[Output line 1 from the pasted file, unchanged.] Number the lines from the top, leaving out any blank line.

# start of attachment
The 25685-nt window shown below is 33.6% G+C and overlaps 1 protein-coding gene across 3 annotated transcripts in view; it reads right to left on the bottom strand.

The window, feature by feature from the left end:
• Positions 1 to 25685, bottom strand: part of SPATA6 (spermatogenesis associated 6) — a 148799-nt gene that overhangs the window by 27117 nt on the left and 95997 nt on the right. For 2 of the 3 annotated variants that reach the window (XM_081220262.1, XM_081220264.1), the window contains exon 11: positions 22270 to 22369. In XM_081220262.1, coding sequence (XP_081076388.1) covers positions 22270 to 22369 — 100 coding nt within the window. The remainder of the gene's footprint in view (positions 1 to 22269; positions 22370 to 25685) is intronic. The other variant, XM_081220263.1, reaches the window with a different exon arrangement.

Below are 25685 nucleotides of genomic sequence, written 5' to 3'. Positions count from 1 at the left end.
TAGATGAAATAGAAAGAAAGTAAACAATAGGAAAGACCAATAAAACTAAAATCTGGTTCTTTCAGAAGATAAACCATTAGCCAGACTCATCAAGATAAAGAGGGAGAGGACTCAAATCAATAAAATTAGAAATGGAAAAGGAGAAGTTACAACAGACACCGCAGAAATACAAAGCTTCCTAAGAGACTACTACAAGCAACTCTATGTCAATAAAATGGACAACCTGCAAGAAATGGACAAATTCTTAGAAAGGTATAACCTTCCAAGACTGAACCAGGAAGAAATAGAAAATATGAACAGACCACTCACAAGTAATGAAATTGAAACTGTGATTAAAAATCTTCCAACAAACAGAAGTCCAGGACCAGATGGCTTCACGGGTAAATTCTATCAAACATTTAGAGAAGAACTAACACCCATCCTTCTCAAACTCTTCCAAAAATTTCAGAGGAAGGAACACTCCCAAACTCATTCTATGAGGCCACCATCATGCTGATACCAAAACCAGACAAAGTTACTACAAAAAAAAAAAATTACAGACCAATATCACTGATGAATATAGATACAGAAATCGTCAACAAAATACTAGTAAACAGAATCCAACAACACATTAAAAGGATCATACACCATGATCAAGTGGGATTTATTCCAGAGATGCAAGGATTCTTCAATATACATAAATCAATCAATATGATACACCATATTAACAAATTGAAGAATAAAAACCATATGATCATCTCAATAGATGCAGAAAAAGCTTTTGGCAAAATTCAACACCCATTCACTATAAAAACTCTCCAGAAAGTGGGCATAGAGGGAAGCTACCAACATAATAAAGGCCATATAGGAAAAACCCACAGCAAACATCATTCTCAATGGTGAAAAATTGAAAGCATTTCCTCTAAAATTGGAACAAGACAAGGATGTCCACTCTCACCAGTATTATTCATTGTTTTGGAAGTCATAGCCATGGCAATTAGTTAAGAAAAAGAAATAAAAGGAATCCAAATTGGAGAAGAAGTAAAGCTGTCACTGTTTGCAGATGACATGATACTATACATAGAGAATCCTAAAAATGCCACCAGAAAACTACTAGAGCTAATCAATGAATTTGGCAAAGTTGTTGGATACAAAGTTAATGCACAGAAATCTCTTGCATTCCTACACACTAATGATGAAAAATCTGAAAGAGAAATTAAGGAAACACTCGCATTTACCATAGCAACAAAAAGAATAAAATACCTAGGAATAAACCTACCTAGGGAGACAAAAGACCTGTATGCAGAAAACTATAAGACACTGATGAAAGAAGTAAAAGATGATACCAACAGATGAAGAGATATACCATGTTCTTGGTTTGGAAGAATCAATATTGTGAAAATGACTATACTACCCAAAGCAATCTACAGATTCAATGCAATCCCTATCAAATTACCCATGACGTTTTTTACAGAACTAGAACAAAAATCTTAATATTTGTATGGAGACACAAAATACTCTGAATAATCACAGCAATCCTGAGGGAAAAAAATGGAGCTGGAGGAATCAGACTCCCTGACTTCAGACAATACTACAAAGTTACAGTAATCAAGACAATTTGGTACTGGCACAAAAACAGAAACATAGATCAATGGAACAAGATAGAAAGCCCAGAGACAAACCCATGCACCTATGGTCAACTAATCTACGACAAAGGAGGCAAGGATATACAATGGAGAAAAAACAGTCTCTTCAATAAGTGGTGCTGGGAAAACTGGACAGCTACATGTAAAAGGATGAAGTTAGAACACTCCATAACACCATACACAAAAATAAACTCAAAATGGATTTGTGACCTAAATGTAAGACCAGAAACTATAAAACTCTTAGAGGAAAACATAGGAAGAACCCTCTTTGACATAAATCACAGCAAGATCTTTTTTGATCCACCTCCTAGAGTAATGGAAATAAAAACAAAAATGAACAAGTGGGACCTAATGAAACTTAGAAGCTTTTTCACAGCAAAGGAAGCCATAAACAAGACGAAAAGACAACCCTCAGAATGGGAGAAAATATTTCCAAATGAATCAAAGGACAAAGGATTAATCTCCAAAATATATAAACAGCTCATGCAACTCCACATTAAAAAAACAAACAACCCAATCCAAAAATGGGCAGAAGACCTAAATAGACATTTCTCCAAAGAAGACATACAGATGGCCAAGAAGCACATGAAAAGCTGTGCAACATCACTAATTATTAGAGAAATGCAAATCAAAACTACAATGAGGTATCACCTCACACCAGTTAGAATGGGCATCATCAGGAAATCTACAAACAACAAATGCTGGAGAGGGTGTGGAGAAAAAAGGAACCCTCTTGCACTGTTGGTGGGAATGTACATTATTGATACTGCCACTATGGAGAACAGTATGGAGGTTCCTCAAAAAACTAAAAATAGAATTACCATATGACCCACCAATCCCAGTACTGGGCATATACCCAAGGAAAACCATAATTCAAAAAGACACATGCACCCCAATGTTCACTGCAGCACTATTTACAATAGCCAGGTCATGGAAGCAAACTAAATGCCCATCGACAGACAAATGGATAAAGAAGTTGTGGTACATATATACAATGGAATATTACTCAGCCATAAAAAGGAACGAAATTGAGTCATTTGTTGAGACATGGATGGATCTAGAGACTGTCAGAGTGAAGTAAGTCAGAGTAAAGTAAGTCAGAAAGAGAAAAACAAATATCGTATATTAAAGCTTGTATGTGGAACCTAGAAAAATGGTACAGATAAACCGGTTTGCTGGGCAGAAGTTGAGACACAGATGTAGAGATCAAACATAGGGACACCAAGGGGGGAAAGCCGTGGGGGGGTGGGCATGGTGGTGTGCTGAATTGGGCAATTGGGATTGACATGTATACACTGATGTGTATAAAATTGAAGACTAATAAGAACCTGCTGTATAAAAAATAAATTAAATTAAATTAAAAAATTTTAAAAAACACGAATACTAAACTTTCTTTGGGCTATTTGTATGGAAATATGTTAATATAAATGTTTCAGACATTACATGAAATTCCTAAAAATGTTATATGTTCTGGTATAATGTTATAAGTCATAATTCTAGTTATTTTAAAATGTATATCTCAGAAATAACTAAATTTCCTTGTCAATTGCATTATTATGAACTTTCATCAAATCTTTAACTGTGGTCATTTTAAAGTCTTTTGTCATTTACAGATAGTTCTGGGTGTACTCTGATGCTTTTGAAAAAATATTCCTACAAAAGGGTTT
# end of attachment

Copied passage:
The 25685-nt window shown below is 33.6% G+C and overlaps 1 protein-coding gene across 3 annotated transcripts in view; it reads right to left on the bottom strand.